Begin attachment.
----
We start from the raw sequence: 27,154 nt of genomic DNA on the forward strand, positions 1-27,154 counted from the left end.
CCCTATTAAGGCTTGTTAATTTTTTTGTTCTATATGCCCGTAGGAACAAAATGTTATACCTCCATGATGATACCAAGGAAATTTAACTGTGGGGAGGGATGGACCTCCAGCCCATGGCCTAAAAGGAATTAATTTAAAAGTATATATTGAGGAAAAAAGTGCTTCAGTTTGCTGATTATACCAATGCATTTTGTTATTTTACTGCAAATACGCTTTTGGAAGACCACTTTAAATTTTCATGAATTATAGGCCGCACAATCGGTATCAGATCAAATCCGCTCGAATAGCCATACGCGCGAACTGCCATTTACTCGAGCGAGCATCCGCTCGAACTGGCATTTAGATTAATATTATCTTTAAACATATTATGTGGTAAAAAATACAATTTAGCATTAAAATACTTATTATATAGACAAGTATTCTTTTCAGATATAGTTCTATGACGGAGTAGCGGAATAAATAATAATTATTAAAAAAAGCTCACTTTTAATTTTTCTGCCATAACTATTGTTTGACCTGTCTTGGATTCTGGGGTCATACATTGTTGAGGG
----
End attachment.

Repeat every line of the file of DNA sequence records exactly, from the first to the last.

We start from the raw sequence: 27,154 nt of genomic DNA on the forward strand, positions 1-27,154 counted from the left end.
CCCTATTAAGGCTTGTTAATTTTTTTGTTCTATATGCCCGTAGGAACAAAATGTTATACCTCCATGATGATACCAAGGAAATTTAACTGTGGGGAGGGATGGACCTCCAGCCCATGGCCTAAAAGGAATTAATTTAAAAGTATATATTGAGGAAAAAAGTGCTTCAGTTTGCTGATTATACCAATGCATTTTGTTATTTTACTGCAAATACGCTTTTGGAAGACCACTTTAAATTTTCATGAATTATAGGCCGCACAATCGGTATCAGATCAAATCCGCTCGAATAGCCATACGCGCGAACTGCCATTTACTCGAGCGAGCATCCGCTCGAACTGGCATTTAGATTAATATTATCTTTAAACATATTATGTGGTAAAAAATACAATTTAGCATTAAAATACTTATTATATAGACAAGTATTCTTTTCAGATATAGTTCTATGACGGAGTAGCGGAATAAATAATAATTATTAAAAAAAGCTCACTTTTAATTTTTCTGCCATAACTATTGTTTGACCTGTCTTGGATTCTGGGGTCATACATTGTTGAGGG